##
## Residuals:
##     Min      1Q  Median      3Q     Max
## -1900.9  -527.6  -178.5   312.6 17418.2
##
## Coefficients:
##              Estimate Std. Error t value             Pr(>|t|)
## (Intercept) -5121.208    456.914 -11.208 < 0.0000000000000002
## log.inc       592.457     40.386  14.670 < 0.0000000000000002
## age             9.209      1.934   4.762           0.00000207
## education      24.542     15.564   1.577                0.115
##
## Residual standard error: 1077 on 1769 degrees of freedom
## Multiple R-squared:  0.1321, Adjusted R-squared:  0.1306
## F-statistic: 89.77 on 3 and 1769 DF,  p-value: < 0.00000000000000022
##
## Next step: Use 'setx' method

So far in the labs, we would often sequence one IV while holding the rest constant at their means. But that is not the only way to go about this. Perhaps you were interested in the relationship between income and square footage for people who have a Bachelor’s degree, or maybe the relationship between education and square footage for individuals with a specific income. You can hold IVs constant at values other than their means. If you do so, in it important that you make note of it and are transparent about the data you are presenting. Let’s use Zelig to generate simulations and predictions for respondents who went to college by their logged income. A Bachelor’s degree is indicated by a 6 on the education scale. We need to know the range of logged income as well:

describe(ds.sub$log.inc) ## vars n mean sd median trimmed mad min max range skew kurtosis ## X1 1 1773 10.98 0.69 11 10.99 0.7 9.21 13.71 4.5 -0.12 0.05 ## se ## X1 0.02 inc.out <- setx(ols1, education=6, log.inc = seq(min(ds.sub$log.inc), max(ds.sub$log.inc))) %>% Zelig::sim() %>% zelig_qi_to_df() %>% qi_slimmer() ## Slimming Expected Values . . . inc.out ## setx_value log.inc age education qi_ci_min qi_ci_median qi_ci_max ## 1 x 9.21034 60.93739 6 882.4395 1036.623 1192.488 ## 2 x 10.21034 60.93739 6 1548.5850 1632.855 1721.080 ## 3 x 11.21034 60.93739 6 2173.4661 2228.582 2282.978 ## 4 x 12.21034 60.93739 6 2713.8159 2821.148 2932.045 ## 5 x 13.21034 60.93739 6 3230.8880 3417.201 3593.192 Plot the predictions: ggplot(inc.out, aes(factor(log.inc), qi_ci_median)) + geom_errorbar(aes(ymin=qi_ci_min, ymax=qi_ci_max),width=.2) + geom_point(size=2) ## 14.3 Zelig with non-Zelig Models: There are some models that can be specified outside of Zelig but that you can use the Zelig functions on. The complete list can be found on the Zelig website, but we can demonstrate with the lm() function. Here’s a classic model from our labs: ds$log.inc <- log(ds\$income)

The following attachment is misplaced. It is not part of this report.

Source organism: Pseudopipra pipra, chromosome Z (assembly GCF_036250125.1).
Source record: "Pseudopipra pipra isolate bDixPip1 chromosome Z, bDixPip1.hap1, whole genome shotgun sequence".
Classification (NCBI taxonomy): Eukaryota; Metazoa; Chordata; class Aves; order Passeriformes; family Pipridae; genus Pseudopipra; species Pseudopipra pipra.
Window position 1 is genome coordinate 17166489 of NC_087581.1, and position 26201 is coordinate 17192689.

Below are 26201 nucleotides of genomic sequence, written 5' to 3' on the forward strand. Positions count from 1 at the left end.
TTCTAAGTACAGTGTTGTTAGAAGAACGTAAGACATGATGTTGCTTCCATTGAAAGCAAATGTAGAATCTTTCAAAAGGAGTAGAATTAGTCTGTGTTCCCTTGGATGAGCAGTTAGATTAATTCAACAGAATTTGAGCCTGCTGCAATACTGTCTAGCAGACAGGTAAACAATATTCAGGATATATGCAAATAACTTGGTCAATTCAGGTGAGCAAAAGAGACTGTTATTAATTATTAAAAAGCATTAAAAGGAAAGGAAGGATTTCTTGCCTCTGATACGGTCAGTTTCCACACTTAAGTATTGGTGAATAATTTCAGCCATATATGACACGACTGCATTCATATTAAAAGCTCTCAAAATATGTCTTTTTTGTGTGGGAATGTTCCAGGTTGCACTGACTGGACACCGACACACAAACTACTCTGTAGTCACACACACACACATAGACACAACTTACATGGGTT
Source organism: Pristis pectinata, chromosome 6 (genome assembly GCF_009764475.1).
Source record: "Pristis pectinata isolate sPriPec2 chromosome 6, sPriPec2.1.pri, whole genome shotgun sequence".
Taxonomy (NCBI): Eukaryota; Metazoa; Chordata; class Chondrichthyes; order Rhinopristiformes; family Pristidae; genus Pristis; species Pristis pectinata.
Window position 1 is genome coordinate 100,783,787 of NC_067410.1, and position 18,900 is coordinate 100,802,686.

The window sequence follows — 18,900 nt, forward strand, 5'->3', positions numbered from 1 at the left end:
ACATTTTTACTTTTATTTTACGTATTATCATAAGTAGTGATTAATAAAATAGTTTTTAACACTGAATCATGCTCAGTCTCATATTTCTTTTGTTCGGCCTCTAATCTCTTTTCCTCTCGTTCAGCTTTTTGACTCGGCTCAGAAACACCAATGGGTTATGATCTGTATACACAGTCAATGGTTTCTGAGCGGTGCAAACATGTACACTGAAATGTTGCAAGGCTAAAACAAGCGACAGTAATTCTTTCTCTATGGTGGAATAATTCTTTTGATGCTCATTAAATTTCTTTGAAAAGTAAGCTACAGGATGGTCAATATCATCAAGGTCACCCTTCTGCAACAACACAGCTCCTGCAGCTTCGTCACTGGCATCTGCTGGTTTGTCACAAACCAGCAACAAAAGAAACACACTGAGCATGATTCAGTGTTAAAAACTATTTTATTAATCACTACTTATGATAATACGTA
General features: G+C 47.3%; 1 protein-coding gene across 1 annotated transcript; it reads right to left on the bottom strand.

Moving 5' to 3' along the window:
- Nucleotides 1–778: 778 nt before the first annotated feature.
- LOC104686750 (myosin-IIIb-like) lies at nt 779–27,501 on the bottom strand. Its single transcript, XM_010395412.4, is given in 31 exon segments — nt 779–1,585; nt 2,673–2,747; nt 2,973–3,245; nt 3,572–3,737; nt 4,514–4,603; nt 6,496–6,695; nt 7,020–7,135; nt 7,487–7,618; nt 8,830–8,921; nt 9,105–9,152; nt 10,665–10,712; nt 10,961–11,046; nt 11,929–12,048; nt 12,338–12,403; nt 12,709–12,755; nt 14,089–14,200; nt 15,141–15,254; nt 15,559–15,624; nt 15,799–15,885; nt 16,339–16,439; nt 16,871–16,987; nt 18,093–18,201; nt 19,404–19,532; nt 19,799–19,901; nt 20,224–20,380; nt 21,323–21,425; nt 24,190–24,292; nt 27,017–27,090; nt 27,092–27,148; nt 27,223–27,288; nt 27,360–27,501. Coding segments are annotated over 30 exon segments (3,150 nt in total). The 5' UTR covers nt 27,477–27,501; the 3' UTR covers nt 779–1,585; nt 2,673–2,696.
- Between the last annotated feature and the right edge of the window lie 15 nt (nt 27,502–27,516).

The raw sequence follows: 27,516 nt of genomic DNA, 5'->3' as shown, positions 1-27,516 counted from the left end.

lm1 <- lm(glbcc_risk ~ glbcc_cert + log.inc + education + gender + ideol, data=ds)
summary(lm1)
##
## Call:
## lm(formula = glbcc_risk ~ glbcc_cert + log.inc + education +
##     gender + ideol, data = ds)
##
## Residuals:
##    Min     1Q Median     3Q    Max
## -7.826 -1.356  0.145  1.584  8.013
##
## Coefficients:
##             Estimate Std. Error t value             Pr(>|t|)
## (Intercept) 10.31811    0.78977  13.065 < 0.0000000000000002 ***
## glbcc_cert   0.27605    0.01886  14.636 < 0.0000000000000002 ***